The citizens of Kuwait, while wealthy, can be unsatisfied with their country. Kuwait suffers from significant brain drain. Young Kuwaitis leave to European and American universities for their education while being paid for by the government of Kuwait. If a Kuwaiti has met the academic requirements, they are eligible for the Kuwait scholarship, which pays for their university, housing, travel and a monthly stipend. However, according to some of Kuwait’s youth, this is not enough for equality.

While Kuwait has a more liberal press and better gender equality than most of the region, there are still issues. In an article by Reuters, a protesting Kuwaiti youth, Abdullah Ashkanani, said, “One day we will get married and have children and we want them to have a fair, equal life, it is not about money. It is also about freedom and freedom of speech. Do not think you can give us money and we will sit at home and shut our mouths.”

While this article was written in 2012, shortly after the Arab Spring, it still stands despite greater representation of women in the workforce and government (Embury-Dennis).

As an American living in Kuwait, I saw things with bias. I knew that the Southeast Asian laborers were treated poorly, but I realized that they were treated better than in other gulf countries. However, domestic servants are a different story. “Ethiopian maid filmed falling from seventh floor ‘trying to escape Kuwaiti employer wanting to kill her’” is not a headline you want to see (Westall). It was at the point where the Philippines banned the citizens from taking domestic servant positions in Kuwait, and a support organization was formed to help domestic servants escape their abusive families. Despite it being difficult for certain foreigners, many have settled comfortably – mainly Arabs in primarily non-Kuwaiti Arab districts.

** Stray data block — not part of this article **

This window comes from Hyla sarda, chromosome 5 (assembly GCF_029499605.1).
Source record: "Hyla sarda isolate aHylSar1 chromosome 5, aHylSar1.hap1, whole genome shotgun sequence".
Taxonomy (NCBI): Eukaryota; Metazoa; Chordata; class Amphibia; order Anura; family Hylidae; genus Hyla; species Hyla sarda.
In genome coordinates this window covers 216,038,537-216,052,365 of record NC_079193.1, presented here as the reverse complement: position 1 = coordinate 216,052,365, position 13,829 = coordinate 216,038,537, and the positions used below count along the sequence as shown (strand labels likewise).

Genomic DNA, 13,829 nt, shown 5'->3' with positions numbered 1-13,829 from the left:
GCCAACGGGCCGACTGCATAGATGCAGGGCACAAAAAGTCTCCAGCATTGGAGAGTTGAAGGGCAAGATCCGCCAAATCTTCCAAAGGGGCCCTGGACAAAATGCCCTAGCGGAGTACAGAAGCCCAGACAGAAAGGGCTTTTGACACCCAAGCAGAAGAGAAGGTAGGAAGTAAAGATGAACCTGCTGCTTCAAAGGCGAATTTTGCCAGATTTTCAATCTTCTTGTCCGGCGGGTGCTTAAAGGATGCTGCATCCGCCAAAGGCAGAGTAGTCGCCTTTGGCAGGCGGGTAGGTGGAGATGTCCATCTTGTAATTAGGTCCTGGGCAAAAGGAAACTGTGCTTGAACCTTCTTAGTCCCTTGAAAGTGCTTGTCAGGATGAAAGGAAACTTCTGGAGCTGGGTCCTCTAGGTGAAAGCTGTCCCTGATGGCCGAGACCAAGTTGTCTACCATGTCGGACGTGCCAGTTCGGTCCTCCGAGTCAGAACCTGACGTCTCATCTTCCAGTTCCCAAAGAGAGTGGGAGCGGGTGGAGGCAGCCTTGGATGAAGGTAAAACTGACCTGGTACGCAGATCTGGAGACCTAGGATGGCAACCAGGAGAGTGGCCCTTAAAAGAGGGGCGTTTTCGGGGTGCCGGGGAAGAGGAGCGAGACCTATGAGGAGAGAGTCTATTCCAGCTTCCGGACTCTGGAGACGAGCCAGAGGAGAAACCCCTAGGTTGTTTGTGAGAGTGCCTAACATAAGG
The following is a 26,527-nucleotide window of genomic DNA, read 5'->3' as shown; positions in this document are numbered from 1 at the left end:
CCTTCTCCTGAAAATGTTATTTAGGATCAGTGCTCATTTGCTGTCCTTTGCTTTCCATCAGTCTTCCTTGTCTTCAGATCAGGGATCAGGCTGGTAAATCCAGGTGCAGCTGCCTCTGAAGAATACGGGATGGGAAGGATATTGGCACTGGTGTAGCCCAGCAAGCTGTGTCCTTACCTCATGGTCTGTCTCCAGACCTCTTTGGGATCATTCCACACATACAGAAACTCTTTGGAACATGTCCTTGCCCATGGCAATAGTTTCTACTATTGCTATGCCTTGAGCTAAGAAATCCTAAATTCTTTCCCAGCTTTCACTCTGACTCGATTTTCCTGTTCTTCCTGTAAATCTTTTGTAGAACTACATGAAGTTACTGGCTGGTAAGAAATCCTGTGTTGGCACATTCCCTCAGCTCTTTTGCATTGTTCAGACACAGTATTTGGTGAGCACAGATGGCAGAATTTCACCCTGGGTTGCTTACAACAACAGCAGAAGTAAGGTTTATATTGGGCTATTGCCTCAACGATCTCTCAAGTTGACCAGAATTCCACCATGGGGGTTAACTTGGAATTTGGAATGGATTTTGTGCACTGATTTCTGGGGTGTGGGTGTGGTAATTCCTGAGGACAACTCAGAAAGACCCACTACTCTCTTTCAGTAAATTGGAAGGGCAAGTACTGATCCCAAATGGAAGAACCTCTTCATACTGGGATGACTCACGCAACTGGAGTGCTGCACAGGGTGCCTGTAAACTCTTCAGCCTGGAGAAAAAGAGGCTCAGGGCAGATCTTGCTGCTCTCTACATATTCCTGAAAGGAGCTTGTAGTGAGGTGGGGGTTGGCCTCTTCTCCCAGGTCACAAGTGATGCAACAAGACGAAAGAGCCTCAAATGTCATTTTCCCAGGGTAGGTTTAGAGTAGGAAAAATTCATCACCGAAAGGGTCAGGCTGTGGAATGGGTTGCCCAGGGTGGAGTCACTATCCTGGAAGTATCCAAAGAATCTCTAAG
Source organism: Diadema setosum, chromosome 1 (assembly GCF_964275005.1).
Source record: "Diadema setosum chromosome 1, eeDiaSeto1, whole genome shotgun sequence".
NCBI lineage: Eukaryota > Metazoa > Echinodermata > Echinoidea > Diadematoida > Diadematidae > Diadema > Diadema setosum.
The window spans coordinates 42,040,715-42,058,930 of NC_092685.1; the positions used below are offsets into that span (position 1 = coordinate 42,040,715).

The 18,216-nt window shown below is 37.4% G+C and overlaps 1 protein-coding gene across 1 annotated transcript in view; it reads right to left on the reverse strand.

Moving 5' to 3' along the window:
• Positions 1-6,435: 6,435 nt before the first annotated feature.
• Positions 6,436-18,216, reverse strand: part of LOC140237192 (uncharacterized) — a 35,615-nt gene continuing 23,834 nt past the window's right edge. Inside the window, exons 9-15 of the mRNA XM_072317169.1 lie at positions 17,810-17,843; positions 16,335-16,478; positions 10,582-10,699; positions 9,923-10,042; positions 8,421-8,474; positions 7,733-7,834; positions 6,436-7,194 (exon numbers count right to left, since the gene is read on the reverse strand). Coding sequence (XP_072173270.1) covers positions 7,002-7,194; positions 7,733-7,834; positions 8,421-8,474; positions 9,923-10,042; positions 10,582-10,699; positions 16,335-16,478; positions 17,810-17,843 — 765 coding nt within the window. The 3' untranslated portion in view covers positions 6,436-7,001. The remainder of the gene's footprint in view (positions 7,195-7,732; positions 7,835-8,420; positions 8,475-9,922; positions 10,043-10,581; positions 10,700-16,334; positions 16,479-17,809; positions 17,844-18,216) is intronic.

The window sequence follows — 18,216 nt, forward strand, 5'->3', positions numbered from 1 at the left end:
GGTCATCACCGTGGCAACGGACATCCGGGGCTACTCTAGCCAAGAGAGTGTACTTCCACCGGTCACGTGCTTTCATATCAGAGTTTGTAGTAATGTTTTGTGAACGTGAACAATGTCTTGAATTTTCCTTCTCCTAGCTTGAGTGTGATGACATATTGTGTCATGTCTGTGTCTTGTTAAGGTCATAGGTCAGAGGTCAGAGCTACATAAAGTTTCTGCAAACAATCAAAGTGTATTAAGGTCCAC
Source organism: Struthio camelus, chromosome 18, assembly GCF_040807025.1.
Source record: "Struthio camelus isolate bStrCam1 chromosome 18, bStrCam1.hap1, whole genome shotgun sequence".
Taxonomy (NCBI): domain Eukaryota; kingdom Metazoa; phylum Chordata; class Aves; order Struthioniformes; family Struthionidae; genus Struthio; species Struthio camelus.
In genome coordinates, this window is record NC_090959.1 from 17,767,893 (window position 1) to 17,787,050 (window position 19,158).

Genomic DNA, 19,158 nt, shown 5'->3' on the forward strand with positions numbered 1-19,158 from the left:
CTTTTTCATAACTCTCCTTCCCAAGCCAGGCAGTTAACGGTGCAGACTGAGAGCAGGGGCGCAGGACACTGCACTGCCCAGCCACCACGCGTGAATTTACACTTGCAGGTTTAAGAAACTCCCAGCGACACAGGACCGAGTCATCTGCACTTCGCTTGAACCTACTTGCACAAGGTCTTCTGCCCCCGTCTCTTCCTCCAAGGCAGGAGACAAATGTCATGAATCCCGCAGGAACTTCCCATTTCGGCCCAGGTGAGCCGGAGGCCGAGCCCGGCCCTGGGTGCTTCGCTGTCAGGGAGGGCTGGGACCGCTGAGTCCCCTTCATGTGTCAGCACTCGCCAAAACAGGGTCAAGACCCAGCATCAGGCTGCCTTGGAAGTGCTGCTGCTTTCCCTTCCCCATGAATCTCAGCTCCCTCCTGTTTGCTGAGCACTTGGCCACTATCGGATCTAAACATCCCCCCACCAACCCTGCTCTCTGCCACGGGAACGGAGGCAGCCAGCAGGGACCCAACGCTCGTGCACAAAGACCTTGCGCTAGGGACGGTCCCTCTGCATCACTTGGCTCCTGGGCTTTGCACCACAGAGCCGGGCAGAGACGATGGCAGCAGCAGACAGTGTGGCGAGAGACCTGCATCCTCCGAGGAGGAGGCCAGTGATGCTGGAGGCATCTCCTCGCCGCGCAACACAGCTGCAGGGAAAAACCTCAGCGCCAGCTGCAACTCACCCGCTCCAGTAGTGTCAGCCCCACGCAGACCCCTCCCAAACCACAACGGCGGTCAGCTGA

Kuwaitis also cause issues for their government through their love of wild animals. It is not uncommon to hear of people having pet lions, tigers, cheetahs and most common, monkeys. I have had classmates with pet monkeys and heard of families with more exotic “pets”, such as a giraffe. You are also able to go to the animal market and buy exotic pets. There have been instances of maids being mauled by lions, big cats attacking herds of sheep and police capturing a lion in a police cruiser. These are occasionally seen out in the city and highways, and in the words of my mom: “Thankfully we didn’t see any lions or tigers.” (Hamza)